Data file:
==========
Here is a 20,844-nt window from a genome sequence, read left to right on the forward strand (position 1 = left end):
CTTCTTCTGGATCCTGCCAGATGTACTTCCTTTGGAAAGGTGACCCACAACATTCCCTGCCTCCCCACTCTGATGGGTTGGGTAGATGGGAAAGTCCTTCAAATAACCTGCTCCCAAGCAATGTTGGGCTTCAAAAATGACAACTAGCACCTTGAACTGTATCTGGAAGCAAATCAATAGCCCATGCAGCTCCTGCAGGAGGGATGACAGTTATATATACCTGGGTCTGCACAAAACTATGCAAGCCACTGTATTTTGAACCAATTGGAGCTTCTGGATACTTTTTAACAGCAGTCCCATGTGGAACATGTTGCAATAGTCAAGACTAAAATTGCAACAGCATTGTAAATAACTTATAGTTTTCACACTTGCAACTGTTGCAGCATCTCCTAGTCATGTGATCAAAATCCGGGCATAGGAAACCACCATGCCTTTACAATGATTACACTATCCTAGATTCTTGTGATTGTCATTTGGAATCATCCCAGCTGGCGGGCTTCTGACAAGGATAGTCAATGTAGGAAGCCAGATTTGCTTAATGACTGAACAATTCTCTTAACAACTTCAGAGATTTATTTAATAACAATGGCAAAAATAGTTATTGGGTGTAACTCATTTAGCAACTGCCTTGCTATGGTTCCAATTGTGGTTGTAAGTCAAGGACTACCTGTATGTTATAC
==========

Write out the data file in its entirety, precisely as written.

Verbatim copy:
Here is a 20,844-nt window from a genome sequence, read left to right on the forward strand (position 1 = left end):
CTTCTTCTGGATCCTGCCAGATGTACTTCCTTTGGAAAGGTGACCCACAACATTCCCTGCCTCCCCACTCTGATGGGTTGGGTAGATGGGAAAGTCCTTCAAATAACCTGCTCCCAAGCAATGTTGGGCTTCAAAAATGACAACTAGCACCTTGAACTGTATCTGGAAGCAAATCAATAGCCCATGCAGCTCCTGCAGGAGGGATGACAGTTATATATACCTGGGTCTGCACAAAACTATGCAAGCCACTGTATTTTGAACCAATTGGAGCTTCTGGATACTTTTTAACAGCAGTCCCATGTGGAACATGTTGCAATAGTCAAGACTAAAATTGCAACAGCATTGTAAATAACTTATAGTTTTCACACTTGCAACTGTTGCAGCATCTCCTAGTCATGTGATCAAAATCCGGGCATAGGAAACCACCATGCCTTTACAATGATTACACTATCCTAGATTCTTGTGATTGTCATTTGGAATCATCCCAGCTGGCGGGCTTCTGACAAGGATAGTCAATGTAGGAAGCCAGATTTGCTTAATGACTGAACAATTCTCTTAACAACTTCAGAGATTTATTTAATAACAATGGCAAAAATAGTTATTGGGTGTAACTCATTTAGCAACTGCCTTGCTATGGTTCCAATTGTGGTTGTAAGTCAAGGACTACCTGTATGTTATAC